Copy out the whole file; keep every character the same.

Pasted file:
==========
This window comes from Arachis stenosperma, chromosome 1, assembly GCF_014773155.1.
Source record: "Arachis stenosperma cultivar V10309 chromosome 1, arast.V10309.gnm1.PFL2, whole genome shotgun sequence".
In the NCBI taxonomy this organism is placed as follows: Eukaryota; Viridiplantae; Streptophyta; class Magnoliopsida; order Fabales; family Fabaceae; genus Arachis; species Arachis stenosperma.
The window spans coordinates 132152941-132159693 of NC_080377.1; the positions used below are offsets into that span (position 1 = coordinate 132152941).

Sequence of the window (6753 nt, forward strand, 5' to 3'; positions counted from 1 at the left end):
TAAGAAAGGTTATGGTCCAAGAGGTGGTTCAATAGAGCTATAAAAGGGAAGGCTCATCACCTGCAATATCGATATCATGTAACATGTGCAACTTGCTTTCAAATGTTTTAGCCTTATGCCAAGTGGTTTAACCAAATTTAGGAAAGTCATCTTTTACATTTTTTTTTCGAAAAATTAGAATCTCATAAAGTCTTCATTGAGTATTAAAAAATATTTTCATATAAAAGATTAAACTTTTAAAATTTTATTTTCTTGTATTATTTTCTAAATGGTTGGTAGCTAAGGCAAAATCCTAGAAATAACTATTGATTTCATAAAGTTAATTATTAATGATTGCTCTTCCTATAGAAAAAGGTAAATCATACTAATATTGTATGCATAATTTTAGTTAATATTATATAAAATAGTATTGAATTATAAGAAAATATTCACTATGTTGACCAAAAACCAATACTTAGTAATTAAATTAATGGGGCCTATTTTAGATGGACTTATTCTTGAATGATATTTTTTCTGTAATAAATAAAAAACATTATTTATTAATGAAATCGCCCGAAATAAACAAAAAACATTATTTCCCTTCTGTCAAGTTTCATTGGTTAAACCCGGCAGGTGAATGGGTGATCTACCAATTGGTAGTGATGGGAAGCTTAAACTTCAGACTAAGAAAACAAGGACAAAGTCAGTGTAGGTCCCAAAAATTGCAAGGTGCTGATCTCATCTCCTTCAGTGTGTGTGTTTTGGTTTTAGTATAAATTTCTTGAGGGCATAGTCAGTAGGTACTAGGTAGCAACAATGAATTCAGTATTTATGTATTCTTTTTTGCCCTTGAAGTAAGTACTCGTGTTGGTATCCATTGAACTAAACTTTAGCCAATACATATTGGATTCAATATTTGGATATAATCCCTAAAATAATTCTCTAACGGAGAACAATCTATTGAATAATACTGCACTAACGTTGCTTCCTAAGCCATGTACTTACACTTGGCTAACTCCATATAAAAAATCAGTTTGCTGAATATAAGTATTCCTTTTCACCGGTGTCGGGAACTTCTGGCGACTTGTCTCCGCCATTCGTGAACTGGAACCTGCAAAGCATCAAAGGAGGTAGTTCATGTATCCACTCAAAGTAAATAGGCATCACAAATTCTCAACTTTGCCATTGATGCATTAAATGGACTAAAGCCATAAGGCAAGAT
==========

This window comes from Arachis stenosperma, chromosome 1, assembly GCF_014773155.1.
Source record: "Arachis stenosperma cultivar V10309 chromosome 1, arast.V10309.gnm1.PFL2, whole genome shotgun sequence".
In the NCBI taxonomy this organism is placed as follows: Eukaryota; Viridiplantae; Streptophyta; class Magnoliopsida; order Fabales; family Fabaceae; genus Arachis; species Arachis stenosperma.
The window spans coordinates 132152941-132159693 of NC_080377.1; the positions used below are offsets into that span (position 1 = coordinate 132152941).

Sequence of the window (6753 nt, forward strand, 5' to 3'; positions counted from 1 at the left end):
TAAGAAAGGTTATGGTCCAAGAGGTGGTTCAATAGAGCTATAAAAGGGAAGGCTCATCACCTGCAATATCGATATCATGTAACATGTGCAACTTGCTTTCAAATGTTTTAGCCTTATGCCAAGTGGTTTAACCAAATTTAGGAAAGTCATCTTTTACATTTTTTTTTCGAAAAATTAGAATCTCATAAAGTCTTCATTGAGTATTAAAAAATATTTTCATATAAAAGATTAAACTTTTAAAATTTTATTTTCTTGTATTATTTTCTAAATGGTTGGTAGCTAAGGCAAAATCCTAGAAATAACTATTGATTTCATAAAGTTAATTATTAATGATTGCTCTTCCTATAGAAAAAGGTAAATCATACTAATATTGTATGCATAATTTTAGTTAATATTATATAAAATAGTATTGAATTATAAGAAAATATTCACTATGTTGACCAAAAACCAATACTTAGTAATTAAATTAATGGGGCCTATTTTAGATGGACTTATTCTTGAATGATATTTTTTCTGTAATAAATAAAAAACATTATTTATTAATGAAATCGCCCGAAATAAACAAAAAACATTATTTCCCTTCTGTCAAGTTTCATTGGTTAAACCCGGCAGGTGAATGGGTGATCTACCAATTGGTAGTGATGGGAAGCTTAAACTTCAGACTAAGAAAACAAGGACAAAGTCAGTGTAGGTCCCAAAAATTGCAAGGTGCTGATCTCATCTCCTTCAGTGTGTGTGTTTTGGTTTTAGTATAAATTTCTTGAGGGCATAGTCAGTAGGTACTAGGTAGCAACAATGAATTCAGTATTTATGTATTCTTTTTTGCCCTTGAAGTAAGTACTCGTGTTGGTATCCATTGAACTAAACTTTAGCCAATACATATTGGATTCAATATTTGGATATAATCCCTAAAATAATTCTCTAACGGAGAACAATCTATTGAATAATACTGCACTAACGTTGCTTCCTAAGCCATGTACTTACACTTGGCTAACTCCATATAAAAAATCAGTTTGCTGAATATAAGTATTCCTTTTCACCGGTGTCGGGAACTTCTGGCGACTTGTCTCCGCCATTCGTGAACTGGAACCTGCAAAGCATCAAAGGAGGTAGTTCATGTATCCACTCAAAGTAAATAGGCATCACAAATTCTCAACTTTGCCATTGATGCATTAAATGGACTAAAGCCATAAGGCAAGAT